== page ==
- yelled at me in CAP and bold

- showed a lack of understanding of the slash notation (e.g. 192.168.1.100/24)

I went around Edis and poked the data center, and the matter was mystically resolved shortly after.

Besides, I also experienced an unscheduled and unannounced downtime once in my short time with them. These things only happen with low end VPS providers, and of course AWS EC2.


Not sure but Linode is fairly expensive compared to other VPS providers. That said, I have just rented a Linode VPS ($20/month) and am very happy with it. The interface for managing it is great and there are tonnes of great features. My old £5 per month VPS was good too but you do get what you pay for (unless you're using AWS).


I've had a Linode since about '06, and I've been very happy with them.

~$ uptime 23:47:12 up 750 days


No kernel updates?


Nice uptime :-D Couldn't possibly get that with my cheap VPS. Would go down every 60-80 days.


I'm running a €2/month KVM VPS in UK with them, had to commit to a minimum of 1 year. The box has rebooted twice in the five months I've had it, whether due to OOM (only 128M RAM) or Edis, I don't know. No other hiccups.

Otherwise, I got all that was promised, 1 IPv4, IPv6 /112, it seems to be a 2533MHz 5066 bogomips amd64 thingy, but no idea how many others are sharing. I'm running Debian on it, basically just providing OpenVPN for my computers/devices.

Their management UI is quite barren and happily mixes German and English, so I'm not quite sure of all its features...

If your budget allows 7.9 euros, http://www.hetzner.de/en/hosting/produkte_vserver/vq7 is probably a nigh bit more reliable (according to a colleague, who has exactly that).

I also had a Linode's 512M, comparing the two Linode wins on reliability and management features. But at 14 GBP (what, ~22 dollars?) you can get a dedicated server from http://www.kimsufi.co.uk/


Interesting... do you have any experience with Kimsufi?


I've had one of the cheapest Kemsirve's (Kimsufi spanish brand) for a few months. The only issues with them is the lack of CPU, only two cores and not really powerful, and the not-redundant SATA drive.

But if all you need is a ton of bandwidth and space (1tb!), it's a nice deal. They have great connectivity (located in France), and only went down for one evening (when all of OVH network went down simultaneously worldwide).

For more power and CPU usage, you're better off with an VPS. They usually also have RAID underlying drives so at least you have some more warranties against data loss.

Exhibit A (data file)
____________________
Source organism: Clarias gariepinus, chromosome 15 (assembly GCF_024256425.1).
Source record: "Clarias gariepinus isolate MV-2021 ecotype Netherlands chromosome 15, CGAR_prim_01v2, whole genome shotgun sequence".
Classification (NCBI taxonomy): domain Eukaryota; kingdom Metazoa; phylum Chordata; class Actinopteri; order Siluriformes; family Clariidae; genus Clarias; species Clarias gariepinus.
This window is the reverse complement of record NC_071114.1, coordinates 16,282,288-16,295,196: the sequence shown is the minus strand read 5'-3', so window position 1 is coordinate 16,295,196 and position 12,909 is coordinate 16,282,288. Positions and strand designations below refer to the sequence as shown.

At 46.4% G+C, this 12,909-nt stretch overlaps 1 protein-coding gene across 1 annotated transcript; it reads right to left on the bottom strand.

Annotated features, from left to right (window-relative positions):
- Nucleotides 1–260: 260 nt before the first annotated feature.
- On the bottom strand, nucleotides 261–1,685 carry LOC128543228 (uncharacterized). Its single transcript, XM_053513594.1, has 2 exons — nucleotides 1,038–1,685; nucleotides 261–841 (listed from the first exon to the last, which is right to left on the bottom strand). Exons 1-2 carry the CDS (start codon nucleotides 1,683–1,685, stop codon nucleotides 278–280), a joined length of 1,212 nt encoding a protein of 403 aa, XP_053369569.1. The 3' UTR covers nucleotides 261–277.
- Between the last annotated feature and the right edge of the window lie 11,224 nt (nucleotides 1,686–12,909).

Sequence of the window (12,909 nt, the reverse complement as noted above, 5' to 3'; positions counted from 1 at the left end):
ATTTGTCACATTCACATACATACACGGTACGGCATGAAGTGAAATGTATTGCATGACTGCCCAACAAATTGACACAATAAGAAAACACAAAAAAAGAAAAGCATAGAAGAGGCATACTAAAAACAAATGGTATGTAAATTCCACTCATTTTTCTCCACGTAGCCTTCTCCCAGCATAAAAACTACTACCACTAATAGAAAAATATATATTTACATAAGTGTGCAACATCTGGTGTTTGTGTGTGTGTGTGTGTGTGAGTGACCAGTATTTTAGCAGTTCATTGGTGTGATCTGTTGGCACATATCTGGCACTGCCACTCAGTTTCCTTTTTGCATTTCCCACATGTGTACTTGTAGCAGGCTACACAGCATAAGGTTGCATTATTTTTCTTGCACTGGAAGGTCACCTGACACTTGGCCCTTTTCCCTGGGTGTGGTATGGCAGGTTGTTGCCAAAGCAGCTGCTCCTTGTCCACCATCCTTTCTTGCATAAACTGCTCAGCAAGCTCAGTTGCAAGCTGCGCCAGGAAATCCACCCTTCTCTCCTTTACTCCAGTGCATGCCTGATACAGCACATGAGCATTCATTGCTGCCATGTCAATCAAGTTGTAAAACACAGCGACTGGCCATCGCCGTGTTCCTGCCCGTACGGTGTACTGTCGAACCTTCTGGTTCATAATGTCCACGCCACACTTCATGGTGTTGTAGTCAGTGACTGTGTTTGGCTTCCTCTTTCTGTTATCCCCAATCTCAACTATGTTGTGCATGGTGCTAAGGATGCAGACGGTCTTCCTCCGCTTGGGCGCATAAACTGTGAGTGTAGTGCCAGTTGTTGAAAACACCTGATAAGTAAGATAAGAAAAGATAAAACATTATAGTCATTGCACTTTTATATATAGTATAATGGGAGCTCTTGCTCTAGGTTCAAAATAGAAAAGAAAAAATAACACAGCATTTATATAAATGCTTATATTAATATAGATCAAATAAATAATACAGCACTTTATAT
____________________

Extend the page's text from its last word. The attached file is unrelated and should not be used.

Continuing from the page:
Linode is Xen virtual machines and Edis is OpenVZ based containers.


Edis is offering KVM and Linux-VServer (different from OpenVZ), see https://www.edis.at/en/server/linux-vserver/ Cool thing about their Linux-VServer: access to 16/24 CPU cores even on the cheapest VPS plans... Downside: no command-line-based firewall config, it is done using the web interface (quite annoying): http://www.edis.at/en/server/overview/info/


...just noticed a nice surprise in the EDIS VPS management console: "Due to high demand the firewall is now managed by the tool 'vrs_iptables' directly on the VPS." -- So no more clicking around in the web interface to manage the firewall, sweet!


What does that mean in reality?


In practice this mean that Linode offers 512MB RES/RSS memory (+swap) and Edis offers 512MB VIRT memory.

VIRT memory limiting is very a serious issue for some software. For example, apache may use 10x VIRT memory because it is threads-based (most linux'es reserve about 6-10M VIRT memory for the stack of each thread). VIRT memory is usually considered "free to allocate" and software (JVM, soft that uses mmap and so on) is written with this assumption. But this is not the case with OpenVZ VPS servers. Just run "top" to get an idea about VIRT and RSS memory usage of common programs.

It is exciting how this issue is not well-known. I even think that 91.318% of "apache is memory hungry" things (they are still partially true, but..) came from OpenVZ VPS benchmarks.

So in my opinion 20$ 512MB XEN is way better than 10$ 512MB OpenVZ because 512MB XEN is very different from 512MB OpenVZ.

P.S. my knowledge of OpenVZ may be outdated because I moved from OpenVZ VPS servers a couple of years ago.


> P.S. my knowledge of OpenVZ may be outdated because I moved from OpenVZ VPS servers a couple of years ago.

This is still true for OpenVZ. You can't really run JVM or SBCL on OpenVZ VPSes for that reason.


host level (para)virtualization vs. os level virtualization. The latter allows significantly increased density while the former enjoys much better isolation, customization and usually* more reliable resource reservations.


For me, OpenVZ lacks most of the advanced networking features, e.g. GRE tunneling.


xen: you can install any kernel openvz: only the host kernel gets shared amoung guests and less isolation. also in the past there was no swap support, seems to work now.


Edis also does KVM.


I imagine they have a higher density of virtual machines per host meaning that you're competing / sharing physical resources with many more people.


I'm a very satisfied edis customer. I used one of their dedicated servers for years and recently switched to the KVM Premium. I'm very happy with the performance and their support is excellent. The only downside, as mentioned above, is the limited space.


I have been using edis for different perks (just vps, though) in different locations and they have always worked extremely well for me. No complaints whatsoever.


Can I provide a SD card as opposed to a USB stick? Still not sure why I would want to do this, but I suppose it's better than the RPi just sitting in my drawer...